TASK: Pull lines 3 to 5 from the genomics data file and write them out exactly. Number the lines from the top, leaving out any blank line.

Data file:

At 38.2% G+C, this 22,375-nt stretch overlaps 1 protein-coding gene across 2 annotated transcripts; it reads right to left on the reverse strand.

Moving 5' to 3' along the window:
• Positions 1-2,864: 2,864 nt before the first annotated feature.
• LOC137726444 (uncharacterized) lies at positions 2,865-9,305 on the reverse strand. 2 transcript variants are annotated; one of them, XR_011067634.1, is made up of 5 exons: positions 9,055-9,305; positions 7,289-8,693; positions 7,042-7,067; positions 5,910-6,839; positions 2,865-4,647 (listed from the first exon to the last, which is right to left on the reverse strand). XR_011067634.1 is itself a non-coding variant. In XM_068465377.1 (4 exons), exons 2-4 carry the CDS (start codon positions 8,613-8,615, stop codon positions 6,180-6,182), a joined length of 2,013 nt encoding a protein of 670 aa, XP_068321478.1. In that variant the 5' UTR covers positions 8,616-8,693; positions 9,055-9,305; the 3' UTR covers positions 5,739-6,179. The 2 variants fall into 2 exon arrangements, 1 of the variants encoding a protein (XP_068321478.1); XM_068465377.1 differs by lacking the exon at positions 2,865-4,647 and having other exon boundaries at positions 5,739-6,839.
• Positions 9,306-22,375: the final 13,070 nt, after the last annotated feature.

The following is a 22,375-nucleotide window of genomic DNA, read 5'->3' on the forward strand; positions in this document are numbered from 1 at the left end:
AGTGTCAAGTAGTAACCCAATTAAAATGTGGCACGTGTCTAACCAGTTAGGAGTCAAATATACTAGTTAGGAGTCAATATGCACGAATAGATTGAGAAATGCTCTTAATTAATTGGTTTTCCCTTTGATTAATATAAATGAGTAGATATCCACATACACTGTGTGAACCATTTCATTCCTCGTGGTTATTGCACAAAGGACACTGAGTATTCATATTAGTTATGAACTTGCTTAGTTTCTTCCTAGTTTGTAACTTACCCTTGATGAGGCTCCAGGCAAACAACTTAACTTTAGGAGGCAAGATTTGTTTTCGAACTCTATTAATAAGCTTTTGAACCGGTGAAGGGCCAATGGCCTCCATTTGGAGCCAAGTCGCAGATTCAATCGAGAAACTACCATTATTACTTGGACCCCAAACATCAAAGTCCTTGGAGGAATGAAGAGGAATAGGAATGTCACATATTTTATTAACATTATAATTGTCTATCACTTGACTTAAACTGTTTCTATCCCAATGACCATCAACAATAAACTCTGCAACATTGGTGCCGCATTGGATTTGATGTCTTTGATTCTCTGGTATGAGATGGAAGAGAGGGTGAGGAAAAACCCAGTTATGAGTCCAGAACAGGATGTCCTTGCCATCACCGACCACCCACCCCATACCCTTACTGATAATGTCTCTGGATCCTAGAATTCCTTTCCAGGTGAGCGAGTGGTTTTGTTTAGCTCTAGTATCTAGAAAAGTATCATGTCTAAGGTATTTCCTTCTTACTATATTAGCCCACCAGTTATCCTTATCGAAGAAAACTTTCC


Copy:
• Positions 1-2,864: 2,864 nt before the first annotated feature.
• LOC137726444 (uncharacterized) lies at positions 2,865-9,305 on the reverse strand. 2 transcript variants are annotated; one of them, XR_011067634.1, is made up of 5 exons: positions 9,055-9,305; positions 7,289-8,693; positions 7,042-7,067; positions 5,910-6,839; positions 2,865-4,647 (listed from the first exon to the last, which is right to left on the reverse strand). XR_011067634.1 is itself a non-coding variant. In XM_068465377.1 (4 exons), exons 2-4 carry the CDS (start codon positions 8,613-8,615, stop codon positions 6,180-6,182), a joined length of 2,013 nt encoding a protein of 670 aa, XP_068321478.1. In that variant the 5' UTR covers positions 8,616-8,693; positions 9,055-9,305; the 3' UTR covers positions 5,739-6,179. The 2 variants fall into 2 exon arrangements, 1 of the variants encoding a protein (XP_068321478.1); XM_068465377.1 differs by lacking the exon at positions 2,865-4,647 and having other exon boundaries at positions 5,739-6,839.
• Positions 9,306-22,375: the final 13,070 nt, after the last annotated feature.